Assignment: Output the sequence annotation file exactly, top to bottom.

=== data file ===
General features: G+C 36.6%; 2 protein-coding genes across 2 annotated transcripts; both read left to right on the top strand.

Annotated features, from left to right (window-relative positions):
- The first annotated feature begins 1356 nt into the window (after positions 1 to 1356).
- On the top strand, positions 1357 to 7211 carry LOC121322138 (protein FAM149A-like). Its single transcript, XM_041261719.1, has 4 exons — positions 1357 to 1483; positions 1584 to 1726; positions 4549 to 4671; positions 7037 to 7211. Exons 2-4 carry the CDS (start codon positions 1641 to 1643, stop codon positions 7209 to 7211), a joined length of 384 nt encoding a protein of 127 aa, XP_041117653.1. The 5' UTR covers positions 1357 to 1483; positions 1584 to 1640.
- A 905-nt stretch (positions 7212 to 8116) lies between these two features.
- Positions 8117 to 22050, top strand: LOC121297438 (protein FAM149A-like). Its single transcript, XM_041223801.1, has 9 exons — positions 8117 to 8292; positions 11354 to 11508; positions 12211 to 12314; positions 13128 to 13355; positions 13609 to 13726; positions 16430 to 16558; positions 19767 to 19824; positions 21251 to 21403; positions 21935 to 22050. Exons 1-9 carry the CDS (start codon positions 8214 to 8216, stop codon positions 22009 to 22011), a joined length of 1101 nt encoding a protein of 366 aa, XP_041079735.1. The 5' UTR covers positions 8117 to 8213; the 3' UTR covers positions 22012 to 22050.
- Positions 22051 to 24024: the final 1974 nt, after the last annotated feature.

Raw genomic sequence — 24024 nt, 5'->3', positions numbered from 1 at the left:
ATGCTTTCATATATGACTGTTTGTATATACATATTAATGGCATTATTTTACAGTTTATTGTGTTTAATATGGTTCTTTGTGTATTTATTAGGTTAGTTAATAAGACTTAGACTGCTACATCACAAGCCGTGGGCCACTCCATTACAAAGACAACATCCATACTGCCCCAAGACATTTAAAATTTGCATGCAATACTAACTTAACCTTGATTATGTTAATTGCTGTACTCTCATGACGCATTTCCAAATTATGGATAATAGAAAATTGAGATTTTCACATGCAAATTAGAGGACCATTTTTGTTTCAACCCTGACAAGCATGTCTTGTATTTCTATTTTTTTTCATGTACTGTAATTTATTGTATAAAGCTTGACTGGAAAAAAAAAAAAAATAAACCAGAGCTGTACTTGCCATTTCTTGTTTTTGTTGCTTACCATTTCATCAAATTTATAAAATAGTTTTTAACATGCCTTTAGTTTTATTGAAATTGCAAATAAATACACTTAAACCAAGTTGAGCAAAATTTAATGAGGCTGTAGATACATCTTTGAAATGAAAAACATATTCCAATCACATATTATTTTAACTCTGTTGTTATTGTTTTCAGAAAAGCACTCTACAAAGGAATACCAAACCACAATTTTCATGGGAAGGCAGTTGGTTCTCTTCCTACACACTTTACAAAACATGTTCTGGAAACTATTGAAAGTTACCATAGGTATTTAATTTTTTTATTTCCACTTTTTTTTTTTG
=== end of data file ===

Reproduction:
General features: G+C 36.6%; 2 protein-coding genes across 2 annotated transcripts; both read left to right on the top strand.

Annotated features, from left to right (window-relative positions):
- The first annotated feature begins 1356 nt into the window (after positions 1 to 1356).
- On the top strand, positions 1357 to 7211 carry LOC121322138 (protein FAM149A-like). Its single transcript, XM_041261719.1, has 4 exons — positions 1357 to 1483; positions 1584 to 1726; positions 4549 to 4671; positions 7037 to 7211. Exons 2-4 carry the CDS (start codon positions 1641 to 1643, stop codon positions 7209 to 7211), a joined length of 384 nt encoding a protein of 127 aa, XP_041117653.1. The 5' UTR covers positions 1357 to 1483; positions 1584 to 1640.
- A 905-nt stretch (positions 7212 to 8116) lies between these two features.
- Positions 8117 to 22050, top strand: LOC121297438 (protein FAM149A-like). Its single transcript, XM_041223801.1, has 9 exons — positions 8117 to 8292; positions 11354 to 11508; positions 12211 to 12314; positions 13128 to 13355; positions 13609 to 13726; positions 16430 to 16558; positions 19767 to 19824; positions 21251 to 21403; positions 21935 to 22050. Exons 1-9 carry the CDS (start codon positions 8214 to 8216, stop codon positions 22009 to 22011), a joined length of 1101 nt encoding a protein of 366 aa, XP_041079735.1. The 5' UTR covers positions 8117 to 8213; the 3' UTR covers positions 22012 to 22050.
- Positions 22051 to 24024: the final 1974 nt, after the last annotated feature.

Raw genomic sequence — 24024 nt, 5'->3', positions numbered from 1 at the left:
ATGCTTTCATATATGACTGTTTGTATATACATATTAATGGCATTATTTTACAGTTTATTGTGTTTAATATGGTTCTTTGTGTATTTATTAGGTTAGTTAATAAGACTTAGACTGCTACATCACAAGCCGTGGGCCACTCCATTACAAAGACAACATCCATACTGCCCCAAGACATTTAAAATTTGCATGCAATACTAACTTAACCTTGATTATGTTAATTGCTGTACTCTCATGACGCATTTCCAAATTATGGATAATAGAAAATTGAGATTTTCACATGCAAATTAGAGGACCATTTTTGTTTCAACCCTGACAAGCATGTCTTGTATTTCTATTTTTTTTCATGTACTGTAATTTATTGTATAAAGCTTGACTGGAAAAAAAAAAAAAATAAACCAGAGCTGTACTTGCCATTTCTTGTTTTTGTTGCTTACCATTTCATCAAATTTATAAAATAGTTTTTAACATGCCTTTAGTTTTATTGAAATTGCAAATAAATACACTTAAACCAAGTTGAGCAAAATTTAATGAGGCTGTAGATACATCTTTGAAATGAAAAACATATTCCAATCACATATTATTTTAACTCTGTTGTTATTGTTTTCAGAAAAGCACTCTACAAAGGAATACCAAACCACAATTTTCATGGGAAGGCAGTTGGTTCTCTTCCTACACACTTTACAAAACATGTTCTGGAAACTATTGAAAGTTACCATAGGTATTTAATTTTTTTATTTCCACTTTTTTTTTTTG